There’s a funny thing I realised at Cannes this week. For an industry built on broadcasting mass media (yes, even in 2016), the whole week is actually a testament to what we at Jack Morton, and the wider experiential industry, have known for years: the power of a live experience. The value of face-to-face conversations. The sights, the sounds, the smells. Everything about it - from the keynotes and workshops to activations, demos and beanbag-filled beachside branded bars - uses the typical tools ’n' touchpoints of brand experience to create deeper engagement, more focus, and more powerful memories. It’s like the whole advertising/marcomms industry knows, deep down, that when you want people to connect, communicate and share, a live experience is hard to beat.
And what’s really interesting is that the hottest tech topic at this year’s festival - VR and ‘Presence’ - is also all about the power of experience. As Marc Mathieu, Samsung USA’s CMO, said: "We used to say ‘seeing is believing’, now we can say ‘experiencing is believing.’". Chris Milk, creative tech artist extraordinaire, looks at it another way. He sees VR as the first manifestation of a completely new form of communication: "This represents the democratisation of human experience, just like the Internet was the democratisation of information".
Samsung, Facebook, YouTube plus several others... You can’t move for VR demos at Cannes (pro-tip: actually don’t move when you’ve got the headset on - the effect is so powerful that you’ll believe your eyes, not your inner ear. Several people have gone sprawling out of their chairs in the Samsung VR zone as a result.) If you haven’t tried it with high-end kit, do. When it’s good, its extraordinary. The feeling of ‘being there’ is why organisations like the UN and UCL are finding ways to harness its uncanny power to create emotion and empathy.
But as Milk says, VR is just one way of doing it. Wearable Experiments' Billie Whitehouse showed off the ‘Football Fan’ shirt, an amazing piece of wearable technology that uses haptic feedback (buzzing, basically) to connect you, the fan, to a player on the field. Racing heart rate, a tackle, the buzz of a goal - the peaks and troughs of the player’s match is experienced by the wearer in a visceral, unmissable way, wherever you’re watching. And a different kind of buzz powers another of their projects: Durex’s ‘Fundawear’ - app-controlled undergarments (aka The Internet of Thongs) that uses the same vibrating technology to let long-distance couples…well, I think you can see where this is going.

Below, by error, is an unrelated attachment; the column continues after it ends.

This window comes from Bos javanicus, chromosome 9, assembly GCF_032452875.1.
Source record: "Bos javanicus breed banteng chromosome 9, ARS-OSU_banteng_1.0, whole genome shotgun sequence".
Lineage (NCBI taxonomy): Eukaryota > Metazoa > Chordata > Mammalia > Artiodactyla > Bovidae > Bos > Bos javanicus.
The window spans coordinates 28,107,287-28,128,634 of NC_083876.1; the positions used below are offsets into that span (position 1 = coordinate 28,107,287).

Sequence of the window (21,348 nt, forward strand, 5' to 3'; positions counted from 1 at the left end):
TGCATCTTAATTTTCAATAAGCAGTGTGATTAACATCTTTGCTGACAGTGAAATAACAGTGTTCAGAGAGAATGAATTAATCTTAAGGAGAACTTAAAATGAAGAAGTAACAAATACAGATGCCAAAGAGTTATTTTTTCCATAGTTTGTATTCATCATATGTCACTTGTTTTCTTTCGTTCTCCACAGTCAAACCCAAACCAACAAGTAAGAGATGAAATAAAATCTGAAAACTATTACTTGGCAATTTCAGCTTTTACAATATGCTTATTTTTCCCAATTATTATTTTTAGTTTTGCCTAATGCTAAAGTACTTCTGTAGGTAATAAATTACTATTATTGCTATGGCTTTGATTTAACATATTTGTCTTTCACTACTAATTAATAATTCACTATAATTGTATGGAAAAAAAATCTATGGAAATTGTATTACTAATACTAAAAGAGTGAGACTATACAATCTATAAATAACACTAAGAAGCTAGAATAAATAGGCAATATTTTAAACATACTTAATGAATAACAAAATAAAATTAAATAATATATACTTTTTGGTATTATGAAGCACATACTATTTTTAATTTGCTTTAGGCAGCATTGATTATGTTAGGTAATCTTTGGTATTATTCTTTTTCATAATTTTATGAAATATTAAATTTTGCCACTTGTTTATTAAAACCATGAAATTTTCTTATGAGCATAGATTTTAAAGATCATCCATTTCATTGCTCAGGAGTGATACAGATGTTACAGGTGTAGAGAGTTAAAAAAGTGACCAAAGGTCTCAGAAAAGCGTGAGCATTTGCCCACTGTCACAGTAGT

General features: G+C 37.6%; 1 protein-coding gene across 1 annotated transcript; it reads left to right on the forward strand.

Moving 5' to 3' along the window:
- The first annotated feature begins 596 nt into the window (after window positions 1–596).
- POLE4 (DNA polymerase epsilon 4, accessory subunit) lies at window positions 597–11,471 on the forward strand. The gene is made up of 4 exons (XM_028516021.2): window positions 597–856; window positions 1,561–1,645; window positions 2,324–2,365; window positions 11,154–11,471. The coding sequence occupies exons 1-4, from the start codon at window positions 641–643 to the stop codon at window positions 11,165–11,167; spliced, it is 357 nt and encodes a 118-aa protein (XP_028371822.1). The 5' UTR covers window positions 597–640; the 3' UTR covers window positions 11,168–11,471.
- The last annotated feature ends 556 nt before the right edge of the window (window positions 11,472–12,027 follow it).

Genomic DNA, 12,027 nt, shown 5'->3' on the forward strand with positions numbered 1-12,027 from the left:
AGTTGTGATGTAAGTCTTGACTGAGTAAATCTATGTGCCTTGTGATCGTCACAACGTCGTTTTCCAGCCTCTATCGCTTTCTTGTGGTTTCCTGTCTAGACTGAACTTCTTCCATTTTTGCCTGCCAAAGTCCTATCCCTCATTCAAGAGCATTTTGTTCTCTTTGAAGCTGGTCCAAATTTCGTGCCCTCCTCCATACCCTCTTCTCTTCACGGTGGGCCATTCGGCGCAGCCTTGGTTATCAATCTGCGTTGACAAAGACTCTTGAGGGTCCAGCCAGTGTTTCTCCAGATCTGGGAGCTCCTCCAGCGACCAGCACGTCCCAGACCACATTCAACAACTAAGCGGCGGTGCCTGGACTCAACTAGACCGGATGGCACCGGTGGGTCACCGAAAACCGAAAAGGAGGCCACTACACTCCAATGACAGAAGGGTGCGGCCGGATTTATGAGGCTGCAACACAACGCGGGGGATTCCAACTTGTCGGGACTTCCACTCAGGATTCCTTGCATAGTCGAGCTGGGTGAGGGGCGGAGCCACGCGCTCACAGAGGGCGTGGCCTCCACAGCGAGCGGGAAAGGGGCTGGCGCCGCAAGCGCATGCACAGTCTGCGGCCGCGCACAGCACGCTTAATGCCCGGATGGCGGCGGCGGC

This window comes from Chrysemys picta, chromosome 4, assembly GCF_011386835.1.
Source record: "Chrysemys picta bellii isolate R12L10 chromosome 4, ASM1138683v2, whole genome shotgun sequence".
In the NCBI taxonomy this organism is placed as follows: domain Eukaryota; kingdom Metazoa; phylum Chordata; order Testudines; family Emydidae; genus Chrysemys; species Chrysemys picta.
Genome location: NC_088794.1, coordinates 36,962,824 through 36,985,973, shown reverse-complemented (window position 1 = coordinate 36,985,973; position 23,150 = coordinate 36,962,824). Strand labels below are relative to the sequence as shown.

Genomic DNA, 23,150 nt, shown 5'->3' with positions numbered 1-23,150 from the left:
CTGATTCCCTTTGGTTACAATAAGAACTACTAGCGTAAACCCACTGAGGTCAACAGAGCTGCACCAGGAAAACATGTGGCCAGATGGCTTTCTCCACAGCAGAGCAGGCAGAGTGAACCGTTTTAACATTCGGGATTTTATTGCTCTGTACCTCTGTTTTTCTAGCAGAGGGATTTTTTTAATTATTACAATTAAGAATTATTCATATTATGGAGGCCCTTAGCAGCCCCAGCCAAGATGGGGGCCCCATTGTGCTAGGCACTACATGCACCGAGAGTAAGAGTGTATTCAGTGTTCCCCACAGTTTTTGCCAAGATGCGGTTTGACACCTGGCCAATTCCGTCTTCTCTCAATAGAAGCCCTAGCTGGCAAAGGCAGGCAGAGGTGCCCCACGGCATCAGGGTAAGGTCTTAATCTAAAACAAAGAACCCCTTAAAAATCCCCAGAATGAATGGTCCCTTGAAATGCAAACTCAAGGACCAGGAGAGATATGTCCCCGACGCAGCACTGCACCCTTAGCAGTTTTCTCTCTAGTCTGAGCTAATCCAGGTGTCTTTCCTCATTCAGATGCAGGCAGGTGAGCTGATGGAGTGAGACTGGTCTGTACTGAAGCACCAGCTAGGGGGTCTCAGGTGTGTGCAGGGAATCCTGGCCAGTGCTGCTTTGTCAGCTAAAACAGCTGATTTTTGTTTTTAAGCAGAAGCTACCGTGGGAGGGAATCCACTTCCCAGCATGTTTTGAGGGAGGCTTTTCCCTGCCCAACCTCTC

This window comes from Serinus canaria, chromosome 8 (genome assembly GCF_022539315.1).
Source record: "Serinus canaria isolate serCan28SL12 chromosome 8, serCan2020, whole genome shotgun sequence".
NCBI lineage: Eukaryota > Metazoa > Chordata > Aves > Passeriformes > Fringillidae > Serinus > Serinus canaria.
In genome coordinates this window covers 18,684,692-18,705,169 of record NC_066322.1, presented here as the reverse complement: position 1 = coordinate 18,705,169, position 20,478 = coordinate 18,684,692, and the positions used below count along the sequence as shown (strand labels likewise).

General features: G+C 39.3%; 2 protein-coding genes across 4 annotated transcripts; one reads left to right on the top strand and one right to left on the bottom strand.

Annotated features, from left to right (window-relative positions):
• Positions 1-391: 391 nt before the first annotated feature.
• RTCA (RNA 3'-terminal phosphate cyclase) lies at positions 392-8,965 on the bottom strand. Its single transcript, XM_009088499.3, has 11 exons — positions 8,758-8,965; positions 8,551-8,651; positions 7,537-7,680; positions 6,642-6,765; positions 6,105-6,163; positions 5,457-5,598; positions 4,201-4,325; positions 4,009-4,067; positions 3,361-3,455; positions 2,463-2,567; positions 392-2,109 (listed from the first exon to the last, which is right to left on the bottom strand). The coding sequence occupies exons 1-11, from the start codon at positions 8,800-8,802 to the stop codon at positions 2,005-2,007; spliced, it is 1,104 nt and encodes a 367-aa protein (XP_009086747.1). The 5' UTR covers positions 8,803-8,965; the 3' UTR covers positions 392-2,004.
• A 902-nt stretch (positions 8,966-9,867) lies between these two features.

Samsung used this understanding of sensory cues in a slightly more SFW setting at Maison du Samsung, the centrepiece of which was an immersive experience around surfing in Tahiti, including stand-on vibrating (oh come on, grow up) surfboard, air jets and water spray, all to trick and transport the ‘viewer’ (if we can still use that term). It’s all in the service of creating that profound feeling of "presence" that NYT Magazine’s editor Jake Silverstein described as the creative benchmark of their VR content offering, NYTVR.
All this means great things for how we approach content marketing around live events. We already create 360 experiences. They are (or at least should be) multi-sensory and immersive. And we now have an amazing avenue to rethink and reimagine how we turn the magic of a live moment into content… something that, let’s face it, doesn’t always survive the journey onto the 2D screen. The platforms, technology and public understanding that will help us do this are just starting to enter the mainstream. The language and norms of this type of content are still to be written. So we, as experts in creating experiences, have an opportunity to beautifully blur the lines between digital and live, audience and participant. Let’s take it.
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